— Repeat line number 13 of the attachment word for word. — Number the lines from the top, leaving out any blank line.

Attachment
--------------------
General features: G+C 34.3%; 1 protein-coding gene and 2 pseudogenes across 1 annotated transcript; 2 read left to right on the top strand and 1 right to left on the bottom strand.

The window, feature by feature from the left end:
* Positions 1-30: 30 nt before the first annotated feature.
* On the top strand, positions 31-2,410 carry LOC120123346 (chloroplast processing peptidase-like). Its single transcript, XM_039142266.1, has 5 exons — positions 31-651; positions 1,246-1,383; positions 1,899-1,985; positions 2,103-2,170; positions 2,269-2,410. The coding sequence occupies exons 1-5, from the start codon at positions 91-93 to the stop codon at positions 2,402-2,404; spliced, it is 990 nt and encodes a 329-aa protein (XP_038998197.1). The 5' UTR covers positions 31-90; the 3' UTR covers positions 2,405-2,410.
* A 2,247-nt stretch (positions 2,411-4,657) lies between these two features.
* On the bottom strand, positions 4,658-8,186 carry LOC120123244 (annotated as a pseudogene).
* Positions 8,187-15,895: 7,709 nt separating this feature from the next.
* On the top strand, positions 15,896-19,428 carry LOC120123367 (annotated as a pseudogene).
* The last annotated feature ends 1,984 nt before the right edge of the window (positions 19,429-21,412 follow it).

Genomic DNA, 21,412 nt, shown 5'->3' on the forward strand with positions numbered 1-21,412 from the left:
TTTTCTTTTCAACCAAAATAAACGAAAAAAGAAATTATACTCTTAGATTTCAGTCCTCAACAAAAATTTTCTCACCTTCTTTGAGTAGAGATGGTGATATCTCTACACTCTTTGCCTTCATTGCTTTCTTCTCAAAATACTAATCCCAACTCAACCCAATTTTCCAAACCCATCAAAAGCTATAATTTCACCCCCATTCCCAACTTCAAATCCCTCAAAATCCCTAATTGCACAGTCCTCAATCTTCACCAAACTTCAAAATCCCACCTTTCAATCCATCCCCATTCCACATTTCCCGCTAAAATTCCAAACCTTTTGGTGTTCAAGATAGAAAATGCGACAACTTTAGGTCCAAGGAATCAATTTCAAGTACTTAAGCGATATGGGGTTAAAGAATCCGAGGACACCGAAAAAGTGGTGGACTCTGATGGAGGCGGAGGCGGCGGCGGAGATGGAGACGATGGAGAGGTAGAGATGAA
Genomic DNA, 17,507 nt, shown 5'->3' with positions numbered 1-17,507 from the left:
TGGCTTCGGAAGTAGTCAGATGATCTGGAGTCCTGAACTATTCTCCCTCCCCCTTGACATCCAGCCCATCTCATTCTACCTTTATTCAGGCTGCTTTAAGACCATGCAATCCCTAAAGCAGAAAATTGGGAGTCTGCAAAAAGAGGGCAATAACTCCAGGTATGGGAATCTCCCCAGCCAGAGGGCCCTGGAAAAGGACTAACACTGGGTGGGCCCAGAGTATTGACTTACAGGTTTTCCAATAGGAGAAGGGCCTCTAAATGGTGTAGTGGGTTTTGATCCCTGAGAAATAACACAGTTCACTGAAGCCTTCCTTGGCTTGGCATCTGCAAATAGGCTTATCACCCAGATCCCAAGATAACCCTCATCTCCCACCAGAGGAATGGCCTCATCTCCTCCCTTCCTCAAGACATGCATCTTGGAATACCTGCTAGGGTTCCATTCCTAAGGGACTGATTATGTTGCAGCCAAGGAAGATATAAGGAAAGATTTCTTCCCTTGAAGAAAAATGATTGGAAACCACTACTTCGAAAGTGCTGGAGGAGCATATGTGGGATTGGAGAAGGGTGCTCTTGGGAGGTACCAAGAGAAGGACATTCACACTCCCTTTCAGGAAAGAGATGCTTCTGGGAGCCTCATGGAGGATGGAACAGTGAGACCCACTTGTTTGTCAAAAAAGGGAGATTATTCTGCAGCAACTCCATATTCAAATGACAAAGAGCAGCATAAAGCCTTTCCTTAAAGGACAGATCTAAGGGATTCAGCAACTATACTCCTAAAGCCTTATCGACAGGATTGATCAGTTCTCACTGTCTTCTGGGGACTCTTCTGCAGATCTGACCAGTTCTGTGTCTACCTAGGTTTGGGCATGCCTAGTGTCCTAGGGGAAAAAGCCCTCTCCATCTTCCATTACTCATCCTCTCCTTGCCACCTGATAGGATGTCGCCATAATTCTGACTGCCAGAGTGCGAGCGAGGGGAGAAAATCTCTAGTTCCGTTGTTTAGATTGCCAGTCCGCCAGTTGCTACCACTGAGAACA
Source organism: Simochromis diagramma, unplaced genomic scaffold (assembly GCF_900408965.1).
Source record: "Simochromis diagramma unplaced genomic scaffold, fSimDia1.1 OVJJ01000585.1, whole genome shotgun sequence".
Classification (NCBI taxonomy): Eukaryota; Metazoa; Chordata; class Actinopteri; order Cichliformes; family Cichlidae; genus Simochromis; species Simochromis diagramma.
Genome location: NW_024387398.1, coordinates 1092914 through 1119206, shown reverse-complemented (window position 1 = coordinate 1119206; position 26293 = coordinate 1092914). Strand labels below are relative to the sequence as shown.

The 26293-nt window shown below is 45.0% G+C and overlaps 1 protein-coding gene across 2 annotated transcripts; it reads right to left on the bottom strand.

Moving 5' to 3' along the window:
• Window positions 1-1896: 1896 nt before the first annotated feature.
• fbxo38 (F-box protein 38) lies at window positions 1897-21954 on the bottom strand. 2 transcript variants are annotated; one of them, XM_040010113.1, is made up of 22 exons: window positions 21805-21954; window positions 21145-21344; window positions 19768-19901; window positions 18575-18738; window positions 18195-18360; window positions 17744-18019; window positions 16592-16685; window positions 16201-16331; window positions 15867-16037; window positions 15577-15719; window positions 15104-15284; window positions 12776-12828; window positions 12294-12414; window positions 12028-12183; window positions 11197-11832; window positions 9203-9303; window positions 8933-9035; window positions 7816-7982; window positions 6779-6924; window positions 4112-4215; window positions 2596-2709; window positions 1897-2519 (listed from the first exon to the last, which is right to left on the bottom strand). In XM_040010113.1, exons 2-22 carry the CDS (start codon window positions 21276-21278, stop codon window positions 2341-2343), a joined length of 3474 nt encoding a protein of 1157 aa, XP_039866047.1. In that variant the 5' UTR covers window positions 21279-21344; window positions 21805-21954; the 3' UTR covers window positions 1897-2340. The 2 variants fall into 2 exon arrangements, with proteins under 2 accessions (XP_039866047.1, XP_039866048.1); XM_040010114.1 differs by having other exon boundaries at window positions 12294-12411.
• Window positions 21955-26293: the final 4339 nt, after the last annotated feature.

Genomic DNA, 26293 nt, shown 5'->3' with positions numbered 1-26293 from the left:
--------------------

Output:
TGGCTTCGGAAGTAGTCAGATGATCTGGAGTCCTGAACTATTCTCCCTCCCCCTTGACATCCAGCCCATCTCATTCTACCTTTATTCAGGCTGCTTTAAGACCATGCAATCCCTAAAGCAGAAAATTGGGAGTCTGCAAAAAGAGGGCAATAACTCCAGGTATGGGAATCTCCCCAGCCAGAGGGCCCTGGAAAAGGACTAACACTGGGTGGGCCCAGAGTATTGACTTACAGGTTTTCCAATAGGAGAAGGGCCTCTAAATGGTGTAGTGGGTTTTGATCCCTGAGAAATAACACAGTTCACTGAAGCCTTCCTTGGCTTGGCATCTGCAAATAGGCTTATCACCCAGATCCCAAGATAACCCTCATCTCCCACCAGAGGAATGGCCTCATCTCCTCCCTTCCTCAAGACATGCATCTTGGAATACCTGCTAGGGTTCCATTCCTAAGGGACTGATTATGTTGCAGCCAAGGAAGATATAAGGAAAGATTTCTTCCCTTGAAGAAAAATGATTGGAAACCACTACTTCGAAAGTGCTGGAGGAGCATATGTGGGATTGGAGAAGGGTGCTCTTGGGAGGTACCAAGAGAAGGACATTCACACTCCCTTTCAGGAAAGAGATGCTTCTGGGAGCCTCATGGAGGATGGAACAGTGAGACCCACTTGTTTGTCAAAAAAGGGAGATTATTCTGCAGCAACTCCATATTCAAATGACAAAGAGCAGCATAAAGCCTTTCCTTAAAGGACAGATCTAAGGGATTCAGCAACTATACTCCTAAAGCCTTATCGACAGGATTGATCAGTTCTCACTGTCTTCTGGGGACTCTTCTGCAGATCTGACCAGTTCTGTGTCTACCTAGGTTTGGGCATGCCTAGTGTCCTAGGGGAAAAAGCCCTCTCCATCTTCCATTACTCATCCTCTCCTTGCCACCTGATAGGATGTCGCCATAATTCTGACTGCCAGAGTGCGAGCGAGGGGAGAAAATCTCTAGTTCCGTTGTTTAGATTGCCAGTCCGCCAGTTGCTACCACTGAGAACA